Milk and Dairy Products
Milk, yogurt and ice cream are excellent sources of calcium and protein. But remember to check the label to see how much fat each product contains. The amount of fat affects the number of calories in each product.
• Milk and milk products are a source of protein, calcium, zinc and magnesium, vitamin B12 and riboflavin.
• Vitamins A and D are found in whole milk and its products
• Milk and milk products are the major source of ccalcium in the UK, contributing 43% of calcium intake in adults.
In the UK, cows’ milk is the type of milk most commonly consumed. Other types that are also used are ewes’ and goats’ milk. Most milk undergoes some form of heat processing such as pasteurisation, sterilisation or ultra high temperature (UHT) treatment. This is to ensure that any harmful micro-organisms are destroyed before the milk is consumed and to improve keeping qualities. The Food Standards Agency recommends that children, pregnant wwomen, older people and those who are unwell avoid unpasteurised milk and milk products. The Food Standards Agency also advises that pregnant women avoid soft mould ripened cheese, e.g. Brie, Camembert, and blue veined cheeses.
Milk has been derived from mmany types of mammals and put to different uses over the centuries. This has resulted in the development of a number of milk products. These include butter, cheese, cream, yogurt and similar to sour cream .
Milk is an emulsion, i.e. a suspension of tiny fat droplets in water. The fat droplets are coated with a thin layer of protein which helps maintain the suspension. The water also contains protein, sugar (lactose), mineral salts and water-soluble vitamins. Skimmed milk has had all the fat removed; semi-skimmed milk retains less than half of the fat of whole milk (1.7% compared with 3.9%). Some 1% fat milks are also now available:
Express Pasteurised Semi-Skimmed Milk
This milk has a fat content of 1.7%. Whilst most oof the fat has been removed it still contains all of the minerals and virtually all of the vitamins of whole milk. Sales of semi-skimmed milk have increased greatly over recent years and it is now the preferred type of milk by consumers.
Express Pasteurised Whole Milk
The glass bottle has a silver foil top. This is the most traditional type of milk. The fat content is less than 4% and the milk has the `full taste` flavour.
Express Pasteurised Skimmed Milk
Nearly all tthe fat has been removed from skimmed milk. The process of skimming the fat does remove vitamins A and D but the milk still contains all the other nutrients which Express whole milk contains plus an increased level of calcium.
Express Homogenised, Pasteurised Whole Milk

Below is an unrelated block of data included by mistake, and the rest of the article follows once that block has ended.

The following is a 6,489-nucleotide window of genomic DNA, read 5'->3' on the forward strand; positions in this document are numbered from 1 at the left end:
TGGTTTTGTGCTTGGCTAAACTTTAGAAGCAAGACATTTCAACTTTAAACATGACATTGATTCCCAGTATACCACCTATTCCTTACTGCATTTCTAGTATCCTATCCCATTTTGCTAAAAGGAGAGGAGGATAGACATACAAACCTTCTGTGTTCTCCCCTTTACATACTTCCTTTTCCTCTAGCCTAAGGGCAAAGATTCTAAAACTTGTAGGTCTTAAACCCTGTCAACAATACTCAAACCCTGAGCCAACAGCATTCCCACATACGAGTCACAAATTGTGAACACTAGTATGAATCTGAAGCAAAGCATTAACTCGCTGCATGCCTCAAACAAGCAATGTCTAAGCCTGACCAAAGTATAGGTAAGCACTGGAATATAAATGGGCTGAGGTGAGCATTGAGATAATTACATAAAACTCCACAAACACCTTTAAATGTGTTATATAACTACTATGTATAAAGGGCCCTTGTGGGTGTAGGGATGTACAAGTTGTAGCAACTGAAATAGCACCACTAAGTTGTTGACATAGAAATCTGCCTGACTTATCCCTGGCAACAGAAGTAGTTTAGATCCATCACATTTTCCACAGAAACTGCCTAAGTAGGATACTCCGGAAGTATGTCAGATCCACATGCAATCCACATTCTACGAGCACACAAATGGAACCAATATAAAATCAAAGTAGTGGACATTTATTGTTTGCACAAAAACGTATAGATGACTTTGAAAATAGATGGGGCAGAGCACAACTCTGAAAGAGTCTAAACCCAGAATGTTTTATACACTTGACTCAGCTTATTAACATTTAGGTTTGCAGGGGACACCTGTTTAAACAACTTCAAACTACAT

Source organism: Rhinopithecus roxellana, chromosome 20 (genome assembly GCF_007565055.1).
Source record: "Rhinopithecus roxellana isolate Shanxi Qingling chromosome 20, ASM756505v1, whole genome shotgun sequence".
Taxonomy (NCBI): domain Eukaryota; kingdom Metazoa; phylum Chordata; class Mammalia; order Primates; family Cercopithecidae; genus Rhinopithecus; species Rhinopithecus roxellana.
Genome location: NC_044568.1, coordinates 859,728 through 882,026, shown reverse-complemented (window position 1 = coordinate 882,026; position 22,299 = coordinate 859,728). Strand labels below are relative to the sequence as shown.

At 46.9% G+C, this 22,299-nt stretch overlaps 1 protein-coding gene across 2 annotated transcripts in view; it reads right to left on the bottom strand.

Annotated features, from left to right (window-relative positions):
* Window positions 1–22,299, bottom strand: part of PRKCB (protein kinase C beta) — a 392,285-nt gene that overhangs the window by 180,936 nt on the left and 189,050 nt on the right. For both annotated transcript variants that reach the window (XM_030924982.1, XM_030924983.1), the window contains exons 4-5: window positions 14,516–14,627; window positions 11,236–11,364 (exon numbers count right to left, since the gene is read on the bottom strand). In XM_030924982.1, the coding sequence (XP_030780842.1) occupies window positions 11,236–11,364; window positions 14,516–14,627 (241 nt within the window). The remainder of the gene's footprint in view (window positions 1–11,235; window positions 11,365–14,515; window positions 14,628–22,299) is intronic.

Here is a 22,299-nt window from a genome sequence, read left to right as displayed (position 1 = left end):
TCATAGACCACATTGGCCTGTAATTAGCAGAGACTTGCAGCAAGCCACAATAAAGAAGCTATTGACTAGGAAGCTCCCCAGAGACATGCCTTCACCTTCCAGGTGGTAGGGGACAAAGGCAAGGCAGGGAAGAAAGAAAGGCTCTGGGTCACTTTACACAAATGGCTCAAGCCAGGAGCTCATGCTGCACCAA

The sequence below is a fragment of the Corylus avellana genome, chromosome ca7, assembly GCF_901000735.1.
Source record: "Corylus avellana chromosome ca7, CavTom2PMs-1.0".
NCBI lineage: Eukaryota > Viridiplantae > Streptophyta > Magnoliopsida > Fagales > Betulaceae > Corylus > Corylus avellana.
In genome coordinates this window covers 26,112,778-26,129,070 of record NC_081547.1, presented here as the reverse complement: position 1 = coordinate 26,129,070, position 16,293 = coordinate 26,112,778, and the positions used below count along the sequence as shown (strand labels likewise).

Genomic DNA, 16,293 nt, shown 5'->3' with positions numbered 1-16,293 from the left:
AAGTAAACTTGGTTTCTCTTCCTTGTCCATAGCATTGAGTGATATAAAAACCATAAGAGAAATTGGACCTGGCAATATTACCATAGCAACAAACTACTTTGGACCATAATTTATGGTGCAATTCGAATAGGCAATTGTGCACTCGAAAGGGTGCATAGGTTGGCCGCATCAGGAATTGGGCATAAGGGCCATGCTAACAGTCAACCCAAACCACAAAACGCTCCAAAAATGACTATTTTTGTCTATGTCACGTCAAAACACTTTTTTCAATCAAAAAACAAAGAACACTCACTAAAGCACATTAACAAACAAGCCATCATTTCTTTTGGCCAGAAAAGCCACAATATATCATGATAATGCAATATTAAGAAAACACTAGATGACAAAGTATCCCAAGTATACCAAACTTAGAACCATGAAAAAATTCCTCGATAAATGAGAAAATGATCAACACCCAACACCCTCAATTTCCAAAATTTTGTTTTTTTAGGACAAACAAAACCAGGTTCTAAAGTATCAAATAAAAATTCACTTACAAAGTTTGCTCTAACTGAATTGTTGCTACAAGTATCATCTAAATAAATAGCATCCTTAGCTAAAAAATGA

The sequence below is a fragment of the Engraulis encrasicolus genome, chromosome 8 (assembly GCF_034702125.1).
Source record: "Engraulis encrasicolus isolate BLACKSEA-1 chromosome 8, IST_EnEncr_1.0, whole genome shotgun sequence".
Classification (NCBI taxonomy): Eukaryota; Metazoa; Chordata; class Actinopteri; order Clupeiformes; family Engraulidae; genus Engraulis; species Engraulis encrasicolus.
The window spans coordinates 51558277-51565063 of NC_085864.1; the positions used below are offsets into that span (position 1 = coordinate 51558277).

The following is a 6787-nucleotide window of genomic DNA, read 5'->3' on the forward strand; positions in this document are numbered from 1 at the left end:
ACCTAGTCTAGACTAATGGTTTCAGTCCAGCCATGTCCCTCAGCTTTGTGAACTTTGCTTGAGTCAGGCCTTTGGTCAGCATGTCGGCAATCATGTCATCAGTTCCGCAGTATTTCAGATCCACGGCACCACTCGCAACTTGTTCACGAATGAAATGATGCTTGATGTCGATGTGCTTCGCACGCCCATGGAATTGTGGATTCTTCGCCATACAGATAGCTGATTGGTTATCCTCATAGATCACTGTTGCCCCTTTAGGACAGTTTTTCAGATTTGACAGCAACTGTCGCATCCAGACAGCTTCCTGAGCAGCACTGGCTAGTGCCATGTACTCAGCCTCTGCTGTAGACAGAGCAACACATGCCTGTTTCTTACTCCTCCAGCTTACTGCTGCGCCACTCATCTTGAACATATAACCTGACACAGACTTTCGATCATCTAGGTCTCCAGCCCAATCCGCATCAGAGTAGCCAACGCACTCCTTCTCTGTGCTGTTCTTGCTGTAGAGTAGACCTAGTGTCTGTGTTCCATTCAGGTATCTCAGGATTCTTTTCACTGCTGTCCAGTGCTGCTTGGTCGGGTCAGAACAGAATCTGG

In homogenised milk the fat globules are broken up into a uniform small size so they remain evenly distributed throughout the milk. This type of milk is popular for customers wishing to make cappuccino type coffee, as this milk will froth easily.
Fermented milk is produced from milk fermented in the presence of bacteria and sometimes yeast. Fermented milk in the UK is commonly consumed in the form of a probiotic milk drink.
Cream is made by separating the fat and solids from milk. It is a fat-in-water emulsion. When whipping or double cream is whipped it changes from a liquid to a foam. This is due to the partial denaturation of the proteins, which stabilise the mixture by trapping air. The composition of the different types of cream is controlled by law.
Cheese can be classified in a number of ways, for example by the place where it is produced or the method of production. Generally it is ccomposed of milk solids, including some water and other ingredients. An enzyme called rennin is used to clot the milk and produce the milk solids (casein curd) and liquid (whey), which is drained off. The different kinds of cheese (e.g. hard cheese such as cheddar, mould-ripened cheeses such as Brie, fresh cheeses such as curd cheese) result from different methods of production and raw ingredients.
Yogurt is milk which has been coagulated and soured by lactic acid. The lactic acid is produced by the addition of harmless bacteria. Bio yogurts contain live bacteria (or cultures).
Butter is a water-in-oil emulsion made from cream. Its composition is controlled by law; butter must contain at least 80%, but no more than 90% milk fat, no more than 2% dry non-fat milk material and no more than 16% water.
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